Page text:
Here at Indies Unlimited, our submissions are just like what you’d experience at a newspaper, magazine, publisher, agent, or advertiser. So when we ask for an author photo, we expect authors to provide a photograph that represents them as professionals. After all, writing is your job, right? So wouldn’t you want to put your best foot forward and impress us with your best writerly image?
That doesn’t always happen.
We do get some very professional head shots, but sometimes we get photographs with the following issues: blurry, eyes closed, holding alcoholic beverages, mirror shot in a bathroom, distorted selfie, and my personal pet peeve: the 8 megabyte humungous file. I’m sure you’re gorgeous and all that, but Indies Unlimited is run by volunteers – and while our hearts are big, our free email boxes are small. If you send me an 8 megabyte attachment, I’m going to delete it and perhaps your submission as well. We send along a link to a tutorial for resizing photographs with every guideline that goes out. Please please please learn it.
Look, we understand that most authors are not photographers. But I am. Don’t believe me? Check out my portfolio sampler here if you want. So, now that you’re convinced, how about I give you some tips to help you get the great looking shot that will end up plastered all over?
#1 – Think about the image you want to get across. You’re going to be sending this photograph to newspapers, bloggers, and other media outlets. How do you want to be represented?
#2 – Seated or standing doesn’t matter – what we really want is your head and shoulders. The background shouldn’t be distracting; find something muted or plain. Books always make a great backdrop – like in a library or den. Lots of cameras have a “portrait mode” – try that and see what happens. (It should make you sharp and the background soft.) You should not have any framed photographs, mirrors, or other things going on behind you. That includes shower doors, towels hanging over shower doors, etc. See how distracting the background is in the photo to the left?
#3 – Use a flash. This will make you “pop” and give your photograph dimensionality. The photo to the right would be good if the subject wasn’t wearing sunglasses. If your books are centered around farm life – this is the type of background that would be perfect. Back to the flash – most cameras now have a red-eye reduction adjustment – make sure that’s selected before you start shooting. Worst case scenario: most camera software programs allow you to remove red-eye, or you can do it manually if you’re good with graphics programs. Also – two important things about flashes: #1 – they will cause shadows; and #2 they will cause reflections. To solve those problems, stand far enough away from the backdrop not to cause a direct shadow, and don’t stand in front of glass or other reflective surfaces.
#4 – Be the subject. Make the effort and take a photograph specifically for use with press releases, web sites, etc. Be prepared. If you have a photo ready, you won’t be tempted to make do with something you already have, like the group photo from the barbecue at the beach. Sure, your hair looks gorgeous in that photo, but cutting people out of it can be and will look awkward. Leaving the people in the picture will be even less professional.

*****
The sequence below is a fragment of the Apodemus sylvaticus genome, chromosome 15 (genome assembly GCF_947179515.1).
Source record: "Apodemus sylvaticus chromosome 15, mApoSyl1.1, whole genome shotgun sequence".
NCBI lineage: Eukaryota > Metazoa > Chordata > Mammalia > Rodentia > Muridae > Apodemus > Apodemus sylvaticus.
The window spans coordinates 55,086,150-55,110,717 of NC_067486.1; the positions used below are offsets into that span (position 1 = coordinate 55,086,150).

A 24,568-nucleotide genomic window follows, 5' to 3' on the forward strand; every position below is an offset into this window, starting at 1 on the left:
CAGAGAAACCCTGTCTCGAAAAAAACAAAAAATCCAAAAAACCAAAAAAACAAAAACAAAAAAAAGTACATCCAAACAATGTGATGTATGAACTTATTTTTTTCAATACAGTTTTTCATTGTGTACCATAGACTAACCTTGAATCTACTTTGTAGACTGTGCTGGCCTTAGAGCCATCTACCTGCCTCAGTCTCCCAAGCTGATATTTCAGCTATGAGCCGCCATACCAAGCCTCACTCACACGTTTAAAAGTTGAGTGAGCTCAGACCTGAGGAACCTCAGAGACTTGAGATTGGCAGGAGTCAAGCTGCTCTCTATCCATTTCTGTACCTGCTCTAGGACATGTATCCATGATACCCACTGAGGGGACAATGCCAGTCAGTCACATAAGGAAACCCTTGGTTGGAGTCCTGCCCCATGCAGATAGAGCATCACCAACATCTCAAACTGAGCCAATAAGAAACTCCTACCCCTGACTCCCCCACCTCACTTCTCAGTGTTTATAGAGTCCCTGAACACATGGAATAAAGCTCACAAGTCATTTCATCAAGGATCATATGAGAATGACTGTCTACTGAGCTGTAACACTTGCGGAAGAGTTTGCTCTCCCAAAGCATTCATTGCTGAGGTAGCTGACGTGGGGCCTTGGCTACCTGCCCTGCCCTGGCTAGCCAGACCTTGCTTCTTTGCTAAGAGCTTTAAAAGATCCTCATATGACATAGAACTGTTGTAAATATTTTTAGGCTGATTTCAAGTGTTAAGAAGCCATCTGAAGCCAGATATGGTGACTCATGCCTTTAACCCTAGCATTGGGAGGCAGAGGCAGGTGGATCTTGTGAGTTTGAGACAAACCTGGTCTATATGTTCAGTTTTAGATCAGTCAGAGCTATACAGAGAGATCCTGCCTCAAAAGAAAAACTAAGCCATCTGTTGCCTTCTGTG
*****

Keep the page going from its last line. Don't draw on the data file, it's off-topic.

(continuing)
#5 – Wear a nice color. Don’t wear a pattern, and try to stay away from white. Again, pay attention to the background. Are you sitting on a black couch? If so, you shouldn’t wear a black turtleneck. You’ll get floaty head syndrome. That’s not okay under any circumstance, unless you want people laughing at you.
#6 – Get someone to take the photo for you. Selfies very rarely work out – you will always be shooting at a strange angle, which most of the time is not flattering. If you can’t find someone to do it for you, a tripod works great especially if you have a remote control for your camera. Of course, you can always put it on the timer setting. Your best bet, however, is to get someone else to do it for you. Wait for a family gathering, or a cookout, or other function, and see who’s got a camera. That person will most likely be more than glad to take some photos for you.
#7 – A lot of times, media outlets will crop the photo so it fits their columns better. At Indies Unlimited, when we’re putting together the Flash Fiction Anthologies, we crop the author photos so that they are uniform and as close to square as possible. Try to keep that in mind when shooting your photo – try to be in the center.
Here are some examples of fantastic author photos:
The lovely Susan Marmo is standing in front of some books, and they’re out of focus enough that they’re not distracting. Also, notice the bright blue shirt and the bright white smile! This photo is also great because even though it went down to her waist, I was able to crop it just below the shoulders and it still works. (It would be just a tad better without the horse above her right shoulder – if I wanted to crop it tighter to the top of her head, it would cut the horse’s head off and that could be distracting.)
And here is Martin Crosbie, looking pensive and authorly. The background is soft and out of focus so he is the center of attention. Martin’s wearing solid colors and the dark tone of his jacket really makes him stand out. So, if smiling like Susan doesn’t work for you, that’s ok. Serious works, too. Again, I was able to crop this photograph down to a perfect square.
There are more great examples here below – see which ones suit you for your own portrait. Still can’t find someone to do it for you? How about your local high school’s photo club? Be creative. You’ll find a way.
For more tips, you can check out my article with the top ten things to avoid when doing your author portrait. Now go get that picture. You’ll be glad to have it in your press kit! Got questions? Ask in the comments below.